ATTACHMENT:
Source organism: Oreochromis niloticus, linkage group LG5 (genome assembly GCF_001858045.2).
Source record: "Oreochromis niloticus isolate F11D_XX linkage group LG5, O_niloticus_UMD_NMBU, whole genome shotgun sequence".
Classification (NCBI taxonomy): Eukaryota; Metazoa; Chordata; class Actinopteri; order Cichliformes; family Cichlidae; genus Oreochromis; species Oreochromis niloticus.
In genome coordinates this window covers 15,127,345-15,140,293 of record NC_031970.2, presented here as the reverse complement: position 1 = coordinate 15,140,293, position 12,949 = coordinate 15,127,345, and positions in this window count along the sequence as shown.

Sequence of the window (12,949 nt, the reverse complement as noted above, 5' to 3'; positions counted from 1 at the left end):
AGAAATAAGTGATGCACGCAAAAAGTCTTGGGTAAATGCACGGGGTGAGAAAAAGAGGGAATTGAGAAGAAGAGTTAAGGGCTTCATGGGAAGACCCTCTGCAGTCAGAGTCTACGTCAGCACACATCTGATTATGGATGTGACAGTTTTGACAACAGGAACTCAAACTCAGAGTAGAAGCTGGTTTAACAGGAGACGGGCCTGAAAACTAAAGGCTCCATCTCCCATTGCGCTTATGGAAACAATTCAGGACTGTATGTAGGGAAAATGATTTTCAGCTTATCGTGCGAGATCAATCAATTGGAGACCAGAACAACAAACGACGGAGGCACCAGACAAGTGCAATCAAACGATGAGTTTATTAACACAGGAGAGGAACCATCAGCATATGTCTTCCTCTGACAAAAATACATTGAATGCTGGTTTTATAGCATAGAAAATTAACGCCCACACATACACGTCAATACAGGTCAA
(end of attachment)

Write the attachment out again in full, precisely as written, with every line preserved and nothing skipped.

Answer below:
Source organism: Oreochromis niloticus, linkage group LG5 (genome assembly GCF_001858045.2).
Source record: "Oreochromis niloticus isolate F11D_XX linkage group LG5, O_niloticus_UMD_NMBU, whole genome shotgun sequence".
Classification (NCBI taxonomy): Eukaryota; Metazoa; Chordata; class Actinopteri; order Cichliformes; family Cichlidae; genus Oreochromis; species Oreochromis niloticus.
In genome coordinates this window covers 15,127,345-15,140,293 of record NC_031970.2, presented here as the reverse complement: position 1 = coordinate 15,140,293, position 12,949 = coordinate 15,127,345, and positions in this window count along the sequence as shown.

Sequence of the window (12,949 nt, the reverse complement as noted above, 5' to 3'; positions counted from 1 at the left end):
AGAAATAAGTGATGCACGCAAAAAGTCTTGGGTAAATGCACGGGGTGAGAAAAAGAGGGAATTGAGAAGAAGAGTTAAGGGCTTCATGGGAAGACCCTCTGCAGTCAGAGTCTACGTCAGCACACATCTGATTATGGATGTGACAGTTTTGACAACAGGAACTCAAACTCAGAGTAGAAGCTGGTTTAACAGGAGACGGGCCTGAAAACTAAAGGCTCCATCTCCCATTGCGCTTATGGAAACAATTCAGGACTGTATGTAGGGAAAATGATTTTCAGCTTATCGTGCGAGATCAATCAATTGGAGACCAGAACAACAAACGACGGAGGCACCAGACAAGTGCAATCAAACGATGAGTTTATTAACACAGGAGAGGAACCATCAGCATATGTCTTCCTCTGACAAAAATACATTGAATGCTGGTTTTATAGCATAGAAAATTAACGCCCACACATACACGTCAATACAGGTCAA